>"If it's a standard road triple, the BCD for the middle and outer rings is 130mm, and the smallest you can go in that size is 38 teeth. Below that, the bolts would interfere with the chain."
A standard road triple back in the '80s had 110/74 BCD, as another poster noted. With a 74BCD you can go down to a 24-tooth chainring.
If looking to upgrade the rear, I'd highly suggest moving up to at least a 7-speed cassette hub from your 6-speed freewheel. Cassette freehubs tend to be stronger due to the way the axle is supported, a factor when under touring loads. Plus, it's easier to remove a cassette even when it's been subjected to a lot of torque, like it would be under when climbing with a load. You could either pick up a used wheel that takes 7-speed cassettes, which is likely to be cheap since they aren't in much demand, or get a wheel with a hub that will take a 7-8-9-10 speed cassette to allow yourself upgrade options down the road. You can run a 7-speed cassette on an 8-9-10 speed hub by using a spacer.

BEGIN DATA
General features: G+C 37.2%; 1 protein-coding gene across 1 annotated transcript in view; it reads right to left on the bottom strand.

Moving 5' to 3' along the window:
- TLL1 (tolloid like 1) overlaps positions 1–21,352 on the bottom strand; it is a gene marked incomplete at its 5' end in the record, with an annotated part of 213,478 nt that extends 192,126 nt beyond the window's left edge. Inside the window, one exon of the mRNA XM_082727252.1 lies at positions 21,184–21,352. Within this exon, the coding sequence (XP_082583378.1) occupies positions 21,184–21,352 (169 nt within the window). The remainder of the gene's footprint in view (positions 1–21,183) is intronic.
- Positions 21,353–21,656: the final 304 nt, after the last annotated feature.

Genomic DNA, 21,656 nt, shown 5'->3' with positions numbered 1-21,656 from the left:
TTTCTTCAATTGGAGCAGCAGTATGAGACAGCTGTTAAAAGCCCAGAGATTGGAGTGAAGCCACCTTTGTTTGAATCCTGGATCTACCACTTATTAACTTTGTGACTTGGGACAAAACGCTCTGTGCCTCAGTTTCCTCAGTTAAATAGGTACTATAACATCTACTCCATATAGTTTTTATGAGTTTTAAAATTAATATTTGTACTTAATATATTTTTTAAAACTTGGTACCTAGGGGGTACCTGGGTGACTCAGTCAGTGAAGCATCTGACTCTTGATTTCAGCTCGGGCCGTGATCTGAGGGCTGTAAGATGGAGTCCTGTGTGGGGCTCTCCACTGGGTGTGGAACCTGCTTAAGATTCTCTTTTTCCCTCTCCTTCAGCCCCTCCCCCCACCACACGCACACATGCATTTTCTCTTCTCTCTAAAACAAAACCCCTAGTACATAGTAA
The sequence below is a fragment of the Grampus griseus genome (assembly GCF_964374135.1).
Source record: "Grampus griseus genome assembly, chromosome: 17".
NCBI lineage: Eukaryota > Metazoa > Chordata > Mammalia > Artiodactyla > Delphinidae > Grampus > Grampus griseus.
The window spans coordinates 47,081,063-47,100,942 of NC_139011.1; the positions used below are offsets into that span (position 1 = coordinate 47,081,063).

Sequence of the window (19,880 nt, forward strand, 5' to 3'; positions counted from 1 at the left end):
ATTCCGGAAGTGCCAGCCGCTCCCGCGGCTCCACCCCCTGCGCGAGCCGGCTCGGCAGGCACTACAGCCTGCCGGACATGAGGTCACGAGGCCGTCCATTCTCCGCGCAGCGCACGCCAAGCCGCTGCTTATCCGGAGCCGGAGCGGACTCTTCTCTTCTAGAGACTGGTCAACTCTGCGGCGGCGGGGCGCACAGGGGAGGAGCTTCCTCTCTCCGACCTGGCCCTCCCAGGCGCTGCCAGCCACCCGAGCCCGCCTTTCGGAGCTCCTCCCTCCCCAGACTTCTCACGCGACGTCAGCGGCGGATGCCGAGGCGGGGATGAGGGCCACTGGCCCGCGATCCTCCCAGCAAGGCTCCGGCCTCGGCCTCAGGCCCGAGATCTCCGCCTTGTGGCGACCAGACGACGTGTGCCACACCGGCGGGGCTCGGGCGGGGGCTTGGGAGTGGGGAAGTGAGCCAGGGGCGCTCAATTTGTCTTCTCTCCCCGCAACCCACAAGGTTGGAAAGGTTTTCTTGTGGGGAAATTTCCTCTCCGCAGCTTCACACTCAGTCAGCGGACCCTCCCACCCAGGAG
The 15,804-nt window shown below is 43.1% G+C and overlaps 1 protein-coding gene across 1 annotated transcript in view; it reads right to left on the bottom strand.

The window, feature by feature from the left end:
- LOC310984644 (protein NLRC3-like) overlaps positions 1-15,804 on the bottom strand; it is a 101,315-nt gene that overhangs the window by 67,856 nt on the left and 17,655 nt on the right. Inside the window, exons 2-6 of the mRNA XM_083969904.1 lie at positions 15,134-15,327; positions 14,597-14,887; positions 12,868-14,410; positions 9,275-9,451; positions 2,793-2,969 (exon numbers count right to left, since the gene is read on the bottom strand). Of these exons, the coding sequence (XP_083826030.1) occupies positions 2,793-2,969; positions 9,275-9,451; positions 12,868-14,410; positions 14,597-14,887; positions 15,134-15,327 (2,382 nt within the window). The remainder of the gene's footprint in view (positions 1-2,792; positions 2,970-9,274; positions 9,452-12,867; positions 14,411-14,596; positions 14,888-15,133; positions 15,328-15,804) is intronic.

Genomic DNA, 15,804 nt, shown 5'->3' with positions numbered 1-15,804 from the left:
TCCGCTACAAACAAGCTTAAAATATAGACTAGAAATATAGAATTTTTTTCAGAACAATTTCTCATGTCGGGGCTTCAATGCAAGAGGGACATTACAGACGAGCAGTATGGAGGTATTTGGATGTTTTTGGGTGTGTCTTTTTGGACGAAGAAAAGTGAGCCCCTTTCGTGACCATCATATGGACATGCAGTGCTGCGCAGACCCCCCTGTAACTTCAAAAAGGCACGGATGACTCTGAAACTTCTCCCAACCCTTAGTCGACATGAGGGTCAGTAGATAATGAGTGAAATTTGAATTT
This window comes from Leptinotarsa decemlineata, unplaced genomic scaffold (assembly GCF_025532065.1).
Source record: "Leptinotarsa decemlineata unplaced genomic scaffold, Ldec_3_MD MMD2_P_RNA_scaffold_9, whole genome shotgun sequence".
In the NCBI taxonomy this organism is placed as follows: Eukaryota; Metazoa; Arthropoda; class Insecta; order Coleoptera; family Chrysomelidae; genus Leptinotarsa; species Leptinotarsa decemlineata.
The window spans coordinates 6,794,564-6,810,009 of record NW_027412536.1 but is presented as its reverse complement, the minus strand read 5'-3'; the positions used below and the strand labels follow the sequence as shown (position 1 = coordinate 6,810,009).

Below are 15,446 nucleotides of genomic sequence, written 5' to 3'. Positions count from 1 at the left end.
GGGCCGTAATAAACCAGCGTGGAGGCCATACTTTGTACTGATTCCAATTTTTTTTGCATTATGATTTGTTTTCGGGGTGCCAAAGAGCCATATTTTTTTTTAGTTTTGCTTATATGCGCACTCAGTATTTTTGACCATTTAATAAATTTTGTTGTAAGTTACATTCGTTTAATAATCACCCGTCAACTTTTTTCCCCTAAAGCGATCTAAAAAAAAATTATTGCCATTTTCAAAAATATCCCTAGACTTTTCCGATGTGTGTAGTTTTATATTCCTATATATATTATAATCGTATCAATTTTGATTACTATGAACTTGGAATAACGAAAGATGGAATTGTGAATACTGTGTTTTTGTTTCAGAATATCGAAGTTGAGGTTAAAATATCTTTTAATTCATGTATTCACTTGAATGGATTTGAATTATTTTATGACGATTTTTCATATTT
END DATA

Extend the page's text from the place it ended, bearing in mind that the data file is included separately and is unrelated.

If upgrading the wheel, you'll likely also need to change the spacing in your rear dropouts. You probably have 126mm spacing back there, and modern hubs either use 130mm (standard road spacing) or 135mm (MTB spacing, also often used in touring/hybrid wheels). If you have a steel frame, it's no a big deal to move from 126mm to 130mm. You can either have this done professionally by a bike shop or you can just spread the dropouts by hand each time you put the wheel on/off.